Aoife Martin of MasterCard explains why every company should have a clear policy to help employees who wish to gender transition in the workplace, and how the support of her colleagues got her through.
“It was as if nothing had changed, but of course it had. Later that afternoon I arrived back at my desk to find a bunch of flowers and a card from all my colleagues saying “Acceptance matters to us”
When did you first decide it was time to go public with your gender transition?
I suppose it was in 2016 when I first started going public. It started off with me telling a few close friends. At that point I had started living and socializing as Aoife. Working from home meant that it wasn’t a big issue workwise, but it meant that when I did go into the office I was jumping from one role to another. As you can imagine, after a while this became stressful and I decided that I no longer wanted to do that and the only way around that was to speak to my company and tell them that I wanted to transition in the workplace.
How did you approach it with your employer, Mastercard?
In October, 2016 I sat down with my HR Business Partner, Ann Marie, and told her that I was transgender and that I wished to transition in the workplace. After the initial shock, Ann Marie immediately gave me her full support and said that she would do anything help me in this journey. At the end of the meeting she gave me a hug and I left her office feeling as if a weight had been lifted from my shoulders.
How was the news received by your manager?
I work on a global team, so my manager is based in the US. I had just moved teams so Ann Marie, my HR Business Partner, offered to inform my manager. I didn’t have any worries about how the news would be received and, indeed, a day later my manager rang me to offer her full backing and support.
I looked upon it as something that I had to do. Another step in the journey towards being me. Yes, it was nerve-wracking but it was also liberating to finally be able to be myself and to be out as a trans woman.
How did you prepare yourself for that first day back as Aoife?
Having told HR in October we had had weekly meetings to make sure that all the ground work was covered. We discussed things like who to tell, when to tell them, name changes, email address changes, building access badges, toilets, etc. So by the time January came round, much of the hard work had already been done. It was just a question of me showing up to work as usual (or not as usual, if you know what I mean).
We had decided not to tell the entire office – after all, it was no-one’s business – but we did tell a few select colleagues and, of course, team members. Needless to say, word did leak out which was fine. I was happy to let the grapevine do its thing. On the day, however, I was very nervous. I came into the office early and sat behind my monitor and kind of hoped I would be left to my own devices. I don’t think it took any more or less courage to do it than it does just to be transgender in the world today. I looked upon it as something that I had to do. Another step in the journey towards being me. Yes, it was nerve-wracking but it was also liberating to finally be able to be myself and to be out as a trans woman.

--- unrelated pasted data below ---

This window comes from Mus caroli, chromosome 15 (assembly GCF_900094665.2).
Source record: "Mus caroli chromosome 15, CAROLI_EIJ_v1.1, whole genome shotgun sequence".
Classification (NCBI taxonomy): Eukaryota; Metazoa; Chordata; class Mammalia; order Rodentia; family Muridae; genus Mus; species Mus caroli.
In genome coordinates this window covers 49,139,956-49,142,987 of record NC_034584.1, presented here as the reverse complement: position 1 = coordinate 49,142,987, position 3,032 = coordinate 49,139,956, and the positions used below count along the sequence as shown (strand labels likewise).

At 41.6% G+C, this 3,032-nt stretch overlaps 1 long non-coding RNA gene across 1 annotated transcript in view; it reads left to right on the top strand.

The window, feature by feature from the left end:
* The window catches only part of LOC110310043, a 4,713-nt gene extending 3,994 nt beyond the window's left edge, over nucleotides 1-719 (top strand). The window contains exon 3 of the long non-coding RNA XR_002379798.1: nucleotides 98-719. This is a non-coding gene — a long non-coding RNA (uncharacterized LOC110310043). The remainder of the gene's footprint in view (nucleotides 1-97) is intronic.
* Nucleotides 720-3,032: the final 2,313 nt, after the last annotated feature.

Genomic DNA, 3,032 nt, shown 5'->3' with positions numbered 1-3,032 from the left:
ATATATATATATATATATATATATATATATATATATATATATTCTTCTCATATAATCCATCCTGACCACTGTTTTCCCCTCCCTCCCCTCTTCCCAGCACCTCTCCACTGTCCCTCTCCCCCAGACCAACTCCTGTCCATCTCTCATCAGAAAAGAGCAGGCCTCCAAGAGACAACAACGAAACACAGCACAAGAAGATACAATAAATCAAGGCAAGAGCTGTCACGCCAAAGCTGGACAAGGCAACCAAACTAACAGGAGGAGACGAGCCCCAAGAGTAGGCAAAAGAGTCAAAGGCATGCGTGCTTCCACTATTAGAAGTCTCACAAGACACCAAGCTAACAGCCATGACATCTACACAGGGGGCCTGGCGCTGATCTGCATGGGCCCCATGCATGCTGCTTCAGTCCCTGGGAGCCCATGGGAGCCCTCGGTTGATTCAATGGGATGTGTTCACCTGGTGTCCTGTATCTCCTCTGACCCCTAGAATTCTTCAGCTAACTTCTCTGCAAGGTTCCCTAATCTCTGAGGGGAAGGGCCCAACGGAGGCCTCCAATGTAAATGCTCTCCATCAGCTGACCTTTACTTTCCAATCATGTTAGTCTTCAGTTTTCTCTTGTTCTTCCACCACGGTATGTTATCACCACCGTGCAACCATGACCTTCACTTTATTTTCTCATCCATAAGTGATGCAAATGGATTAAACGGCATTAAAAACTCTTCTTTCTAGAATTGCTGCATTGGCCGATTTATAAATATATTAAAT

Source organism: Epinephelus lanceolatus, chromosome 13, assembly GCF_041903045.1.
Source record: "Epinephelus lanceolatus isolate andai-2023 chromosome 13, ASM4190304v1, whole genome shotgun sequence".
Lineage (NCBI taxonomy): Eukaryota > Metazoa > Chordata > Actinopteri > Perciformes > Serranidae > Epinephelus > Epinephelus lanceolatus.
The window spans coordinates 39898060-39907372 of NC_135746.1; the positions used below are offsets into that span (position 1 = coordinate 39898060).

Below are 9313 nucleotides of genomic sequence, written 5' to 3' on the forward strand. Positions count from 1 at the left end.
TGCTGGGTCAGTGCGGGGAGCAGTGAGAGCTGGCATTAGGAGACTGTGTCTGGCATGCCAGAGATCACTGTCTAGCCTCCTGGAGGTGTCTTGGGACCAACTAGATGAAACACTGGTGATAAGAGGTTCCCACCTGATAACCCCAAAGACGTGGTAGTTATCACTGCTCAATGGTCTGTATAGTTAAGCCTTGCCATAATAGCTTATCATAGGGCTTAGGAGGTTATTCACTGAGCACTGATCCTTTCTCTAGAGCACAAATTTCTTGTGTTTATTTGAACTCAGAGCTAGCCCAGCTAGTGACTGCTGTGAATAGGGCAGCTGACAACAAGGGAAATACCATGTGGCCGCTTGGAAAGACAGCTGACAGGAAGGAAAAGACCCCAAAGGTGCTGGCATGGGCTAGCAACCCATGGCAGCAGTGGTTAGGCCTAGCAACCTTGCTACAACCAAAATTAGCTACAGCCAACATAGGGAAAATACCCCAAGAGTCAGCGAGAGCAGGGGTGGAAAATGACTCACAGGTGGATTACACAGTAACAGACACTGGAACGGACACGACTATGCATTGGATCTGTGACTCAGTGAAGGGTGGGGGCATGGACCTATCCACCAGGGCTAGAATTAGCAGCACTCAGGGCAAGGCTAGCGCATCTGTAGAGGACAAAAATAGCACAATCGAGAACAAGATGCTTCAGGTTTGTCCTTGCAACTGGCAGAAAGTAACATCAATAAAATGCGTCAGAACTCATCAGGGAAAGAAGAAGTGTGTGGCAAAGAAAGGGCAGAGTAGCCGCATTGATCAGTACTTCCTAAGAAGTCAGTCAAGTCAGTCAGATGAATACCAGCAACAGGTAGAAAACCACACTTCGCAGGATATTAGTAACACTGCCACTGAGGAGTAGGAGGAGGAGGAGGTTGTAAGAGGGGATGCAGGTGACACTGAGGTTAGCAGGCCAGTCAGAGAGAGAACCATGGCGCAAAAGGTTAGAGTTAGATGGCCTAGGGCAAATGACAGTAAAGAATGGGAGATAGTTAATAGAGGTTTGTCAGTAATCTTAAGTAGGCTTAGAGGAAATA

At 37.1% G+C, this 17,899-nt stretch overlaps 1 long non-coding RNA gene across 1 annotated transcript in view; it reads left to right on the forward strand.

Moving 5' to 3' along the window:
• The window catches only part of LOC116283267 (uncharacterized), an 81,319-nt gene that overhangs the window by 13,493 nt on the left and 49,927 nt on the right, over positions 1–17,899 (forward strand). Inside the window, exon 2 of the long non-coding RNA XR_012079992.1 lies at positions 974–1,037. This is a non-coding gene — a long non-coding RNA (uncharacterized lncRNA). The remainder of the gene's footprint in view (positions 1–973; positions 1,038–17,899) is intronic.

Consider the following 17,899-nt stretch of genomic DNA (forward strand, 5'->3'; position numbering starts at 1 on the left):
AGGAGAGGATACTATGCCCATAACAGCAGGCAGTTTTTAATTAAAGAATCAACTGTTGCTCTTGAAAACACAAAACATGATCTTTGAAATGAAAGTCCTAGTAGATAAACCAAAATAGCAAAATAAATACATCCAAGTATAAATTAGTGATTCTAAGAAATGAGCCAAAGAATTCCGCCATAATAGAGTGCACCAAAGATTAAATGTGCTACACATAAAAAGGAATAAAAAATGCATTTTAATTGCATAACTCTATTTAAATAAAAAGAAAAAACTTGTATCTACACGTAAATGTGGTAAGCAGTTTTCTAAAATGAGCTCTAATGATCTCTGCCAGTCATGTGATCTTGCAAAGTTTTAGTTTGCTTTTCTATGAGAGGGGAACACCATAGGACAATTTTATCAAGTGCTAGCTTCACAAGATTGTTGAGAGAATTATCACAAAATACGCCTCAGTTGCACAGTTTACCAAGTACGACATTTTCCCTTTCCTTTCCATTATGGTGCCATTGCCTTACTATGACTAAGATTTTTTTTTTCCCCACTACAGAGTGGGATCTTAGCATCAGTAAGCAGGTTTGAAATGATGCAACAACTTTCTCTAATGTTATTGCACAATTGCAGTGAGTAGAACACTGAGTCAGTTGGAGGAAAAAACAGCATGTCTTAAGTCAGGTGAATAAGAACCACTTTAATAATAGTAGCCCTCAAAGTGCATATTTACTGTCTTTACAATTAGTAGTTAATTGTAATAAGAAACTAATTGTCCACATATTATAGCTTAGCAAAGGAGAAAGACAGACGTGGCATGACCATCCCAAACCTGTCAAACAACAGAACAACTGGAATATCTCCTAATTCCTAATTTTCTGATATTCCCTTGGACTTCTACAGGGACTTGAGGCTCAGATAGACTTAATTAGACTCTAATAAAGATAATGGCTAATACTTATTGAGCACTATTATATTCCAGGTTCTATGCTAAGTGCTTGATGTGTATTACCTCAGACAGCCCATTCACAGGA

How was the news communicated to your colleagues and what was their reaction?
We decided not to make a grand announcement. There really wasn’t any need. I had told the people that I thought needed to know. Everyone else would find out sooner or later. Sending out an office email would just have made it seem more like an issue than it actually was. We wanted it to be something that was completely natural and not such a big deal. I don’t deal with external client so that wasn’t an issue.
My colleagues were great. Those that knew came over to wish me well. Those that didn’t know probably heard about it soon after. Mostly I was left to my own devices. It was as if nothing had changed, but of course it had. Later that afternoon I arrived back at my desk to find a bunch of flowers and a card from all my colleagues saying “Acceptance matters to us”. It was incredibly touching and I still get emotional just thinking about it.
I realise just how incredibly lucky I was to have a HR Business Partner who was incredibly supportive and understanding. That made what could have been an incredibly difficult process so much easier.
Is there anything you would change about the process, either in how you handled it or how it was handled by your employer?
To be honest, I don’t think my employer could have handled it any better. I almost wish that I’d made the decision sooner but I probably wasn’t ready to do it until I did it, if that makes any sense. I was pretty much guided my instinct. I knew when the time was right and I was psychologically ready to make such a big step.
What advice would you give to anyone going through, or considering the same thing and looking for the courage to do what you have done?
First of all, find out what your company’s policy is. Do they have a policy? Have they got a PRIDE committee? Is there someone on there that you feel you could talk to? Is there someone in HR you feel you could open out to? I realise just how incredibly lucky I was to have a HR Business Partner who was incredibly supportive and understanding. That made what could have been an incredibly difficult process so much easier.
It takes a lot of courage to be yourself but it is so worth it. I know that it’s a very difficult step to contemplate but it’s made me a much happier and more outgoing person than I was before all this happened.